There has been a lot of hype about cloud computing transforming the way small-to-medium sized businesses do business. Proponents of the cloud say that cloud computing has leveled the playing field, allowing SMBs to finally compete with bigger companies despite their limited financial resources and staffing.
Still, many are apprehensive to make the jump. They’re hesitant to give up control and they fear the cloud will expose them to greater security risks. Moving to the cloud definitely requires a leap of faith, but a recent ComScore study, completed on behalf of Microsoft, suggests that those who are froggy enough to take the leap (sorry) have no regrets once they do.
In fact, more than half of those surveyed wish they had adopted it earlier and feel that the benefits far outweigh their initial worries.
What are those benefits?
Enhanced Privacy and Security
According to the study, 94 percent of companies who’ve adopted cloud services believe they’re now more secure than they were before, thanks to the cloud’s spam management and up-to-date systems and antivirus protection.
Less Downtime and More Confidence
61% of those surveyed reported fewer instances of downtime since their move to the cloud. Even those who still experienced downtime events felt that they were shorter in duration and that full recovery could be achieved much quicker.
93% indicated that they were more confident in their ability to fully recover after an outage. Comparatively, 73% responded that they felt the integrity of their data in the cloud was stronger than previously, which is interesting since data integrity has often been the biggest worry about the cloud.
Any company striving to be more "green" will appreciate the environmental benefits of moving to the cloud. A recent six-month study conducted by the Berkeley Lab found that moving 86 million U.S. office workers to the cloud resulted in the use of 87% less energy, leaving enough leftover electricity annually to power a city the size of Los Angeles for twelve months.
Cost effectiveness and greater ROI (return on investment) are the most important factors in getting CEOs and major decision makers to support shifting to the cloud. A Rackspace commissioned study conducted by Vanson Bourne, found that 62% of respondents felt that adopting cloud computing strategies freed up money that could be reinvested in other operations like marketing, customer service, product development, and expansion into new markets.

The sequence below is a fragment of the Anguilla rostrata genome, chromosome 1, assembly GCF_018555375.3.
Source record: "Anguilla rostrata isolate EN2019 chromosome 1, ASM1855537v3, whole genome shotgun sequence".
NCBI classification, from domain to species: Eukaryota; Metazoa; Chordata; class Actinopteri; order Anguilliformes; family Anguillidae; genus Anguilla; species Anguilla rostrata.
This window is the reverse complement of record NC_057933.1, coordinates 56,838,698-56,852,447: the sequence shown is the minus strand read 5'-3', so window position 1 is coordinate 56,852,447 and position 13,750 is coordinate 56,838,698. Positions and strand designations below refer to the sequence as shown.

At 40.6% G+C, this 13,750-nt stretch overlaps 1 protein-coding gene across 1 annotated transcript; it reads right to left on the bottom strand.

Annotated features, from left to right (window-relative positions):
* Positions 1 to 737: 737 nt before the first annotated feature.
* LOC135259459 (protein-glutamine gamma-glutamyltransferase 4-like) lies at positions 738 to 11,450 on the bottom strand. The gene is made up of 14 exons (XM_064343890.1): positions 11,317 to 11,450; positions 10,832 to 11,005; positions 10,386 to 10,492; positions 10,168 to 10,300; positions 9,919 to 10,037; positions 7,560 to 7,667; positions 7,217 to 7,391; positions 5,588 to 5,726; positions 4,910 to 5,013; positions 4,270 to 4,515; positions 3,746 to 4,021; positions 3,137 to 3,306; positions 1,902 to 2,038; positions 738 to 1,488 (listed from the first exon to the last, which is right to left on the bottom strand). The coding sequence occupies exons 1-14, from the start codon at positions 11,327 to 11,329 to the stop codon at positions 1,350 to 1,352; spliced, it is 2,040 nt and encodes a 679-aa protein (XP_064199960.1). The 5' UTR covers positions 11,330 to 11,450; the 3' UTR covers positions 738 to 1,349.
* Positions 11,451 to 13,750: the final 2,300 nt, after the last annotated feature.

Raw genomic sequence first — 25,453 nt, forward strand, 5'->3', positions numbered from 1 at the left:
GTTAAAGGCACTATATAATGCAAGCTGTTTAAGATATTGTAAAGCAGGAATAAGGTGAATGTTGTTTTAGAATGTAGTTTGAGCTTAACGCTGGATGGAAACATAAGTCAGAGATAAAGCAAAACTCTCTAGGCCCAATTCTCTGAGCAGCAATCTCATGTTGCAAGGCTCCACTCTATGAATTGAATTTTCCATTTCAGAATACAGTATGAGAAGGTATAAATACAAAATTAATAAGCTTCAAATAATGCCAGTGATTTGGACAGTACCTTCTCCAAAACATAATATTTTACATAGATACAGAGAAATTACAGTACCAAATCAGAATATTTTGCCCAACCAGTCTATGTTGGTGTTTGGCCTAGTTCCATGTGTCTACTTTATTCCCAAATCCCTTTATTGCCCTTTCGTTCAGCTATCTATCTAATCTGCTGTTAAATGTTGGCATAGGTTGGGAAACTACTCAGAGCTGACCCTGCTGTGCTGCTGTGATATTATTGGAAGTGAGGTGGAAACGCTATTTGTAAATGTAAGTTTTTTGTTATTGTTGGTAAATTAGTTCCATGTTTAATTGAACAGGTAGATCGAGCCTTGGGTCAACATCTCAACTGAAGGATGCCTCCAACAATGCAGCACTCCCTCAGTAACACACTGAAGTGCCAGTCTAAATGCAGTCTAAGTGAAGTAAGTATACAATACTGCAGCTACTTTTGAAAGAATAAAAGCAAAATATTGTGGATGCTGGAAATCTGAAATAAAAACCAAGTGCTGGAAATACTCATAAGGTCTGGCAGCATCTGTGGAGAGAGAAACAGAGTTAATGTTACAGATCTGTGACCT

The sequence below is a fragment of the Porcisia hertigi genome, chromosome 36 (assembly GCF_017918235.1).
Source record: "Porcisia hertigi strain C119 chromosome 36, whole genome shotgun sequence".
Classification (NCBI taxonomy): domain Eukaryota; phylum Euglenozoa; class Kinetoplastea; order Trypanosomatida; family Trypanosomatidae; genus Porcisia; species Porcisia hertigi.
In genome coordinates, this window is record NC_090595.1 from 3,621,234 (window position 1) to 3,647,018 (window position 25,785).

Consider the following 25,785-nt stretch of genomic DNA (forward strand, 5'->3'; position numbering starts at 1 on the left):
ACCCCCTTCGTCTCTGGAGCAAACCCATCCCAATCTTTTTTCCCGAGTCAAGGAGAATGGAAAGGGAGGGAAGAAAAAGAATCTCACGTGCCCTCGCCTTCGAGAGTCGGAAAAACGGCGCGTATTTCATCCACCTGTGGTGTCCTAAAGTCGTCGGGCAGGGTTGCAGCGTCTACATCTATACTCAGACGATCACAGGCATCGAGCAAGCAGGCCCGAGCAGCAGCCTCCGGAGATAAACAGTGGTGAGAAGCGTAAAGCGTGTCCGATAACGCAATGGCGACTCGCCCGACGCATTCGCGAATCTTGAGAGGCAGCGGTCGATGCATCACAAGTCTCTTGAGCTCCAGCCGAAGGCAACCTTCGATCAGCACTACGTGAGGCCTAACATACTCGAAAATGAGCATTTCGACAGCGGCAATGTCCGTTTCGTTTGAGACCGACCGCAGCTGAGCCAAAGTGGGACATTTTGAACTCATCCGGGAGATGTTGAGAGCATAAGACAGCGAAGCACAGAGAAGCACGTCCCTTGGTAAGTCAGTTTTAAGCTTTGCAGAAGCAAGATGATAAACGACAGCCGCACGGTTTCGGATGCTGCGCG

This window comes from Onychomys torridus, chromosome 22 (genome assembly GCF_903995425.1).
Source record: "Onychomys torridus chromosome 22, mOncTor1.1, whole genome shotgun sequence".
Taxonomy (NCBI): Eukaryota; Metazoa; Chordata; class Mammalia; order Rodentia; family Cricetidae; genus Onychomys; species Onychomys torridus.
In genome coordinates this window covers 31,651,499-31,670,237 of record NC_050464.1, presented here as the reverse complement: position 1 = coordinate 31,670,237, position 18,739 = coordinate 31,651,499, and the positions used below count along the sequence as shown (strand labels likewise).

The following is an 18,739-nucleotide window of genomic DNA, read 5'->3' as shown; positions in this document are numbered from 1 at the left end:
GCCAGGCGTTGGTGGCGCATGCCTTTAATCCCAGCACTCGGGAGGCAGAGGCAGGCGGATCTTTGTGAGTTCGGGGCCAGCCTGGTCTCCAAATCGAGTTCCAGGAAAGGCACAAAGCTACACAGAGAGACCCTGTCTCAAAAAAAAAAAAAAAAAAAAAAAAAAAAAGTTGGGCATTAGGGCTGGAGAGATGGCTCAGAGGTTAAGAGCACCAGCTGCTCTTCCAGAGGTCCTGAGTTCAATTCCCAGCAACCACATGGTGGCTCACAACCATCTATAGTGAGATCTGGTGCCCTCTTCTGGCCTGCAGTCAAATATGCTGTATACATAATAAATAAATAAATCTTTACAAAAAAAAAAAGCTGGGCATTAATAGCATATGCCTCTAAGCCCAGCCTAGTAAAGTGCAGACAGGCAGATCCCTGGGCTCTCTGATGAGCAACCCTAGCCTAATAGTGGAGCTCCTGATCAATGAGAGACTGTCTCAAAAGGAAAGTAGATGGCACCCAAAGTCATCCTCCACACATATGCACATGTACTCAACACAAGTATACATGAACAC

While there is a competitive advantage that can be realized by moving to the cloud, those who are still apprehensive should migrate to the cloud at a pace they’re comfortable with. Once they implement cloud monitoring, and understand it a bit more, most SMBs grow more comfortable with the cloud and expand their use of it.
How the cloud saves smaller firms money OK. You pay someone to store all of your data in the cloud, as opposed to keeping it on your own server and backing it up. And you pay on an ongoing basis. How is that possibly going to be cheaper than just making a one-time investment and keeping it your self? Let’s count the ways: (1) You lose the hardware expense –a capital expenditure cost. (2) If that hardware fails, you are out in the cold. (3) Someone has to maintain that hardware. In house IT labor is expensive. (4) If you need more capacity, you have to ramp up at a tiered level, which means you may need to buy capacity you don’t presently need (5) All of that hardware runs on software, which costs money (6) All of that software needs to be installed, updated, etc. (see # 3) (7) All of that hardware and software has to run 24/7. Are you large enough to pay for in house monitoring and support 24/7? (See again #3) (8) All of that data has to be protected with security software, which…
You can have all the locks on your data center and have all the network security available, but nothing will keep your data safe if your employees are careless with passwords. Change Passwords - Most security experts recommend that companies change out all passwords every 30 to 90 days.Require passwords that mix upper and lowercase, number, and a symbol.Teach employees NOT to use standard dictionary words ( in any language), or personal data that can be known, or can be stolen: addresses, telephone numbers, SSNs, etc.Emphasize that employees should not access anything using another employee's login. To save time or for convenience, employees may leave systems and screens open and let others access them. This is usually done so one person doesn't have to take the time to logout and the next take the effort to log back in. Make a policy regarding this and enforce it. If you see this happening, make sure they are aware of it.These are just a few basic password hints, but they can …
The cloud refers to using off site computing resources and storage to supplement or even replace the use of on-site/in-house resources. Instead of buying hardware and software to support your business, you are basically outsourcing this set of tasks.
There are 4 benefits for the small firm and today we will look at the first 2.
Elasticity - With onsite computing, if you need additional capacity you have no choice but to purchase that capacity in discrete steps, which means bearing the costs of being over-capacity for a period of time until growth catches up. Onsite computing also means you must have the capacity to handle your own peak computing and storage demands, and resources may go underutilized much of the time. The cloud allows complete elasticity in the utilization of computing resources. You buy only what you need, as you need it. You can grow or downsize as the business demands.
Pay as you go - On-site hardware involves significant capital expenditures. The cloud allows you to …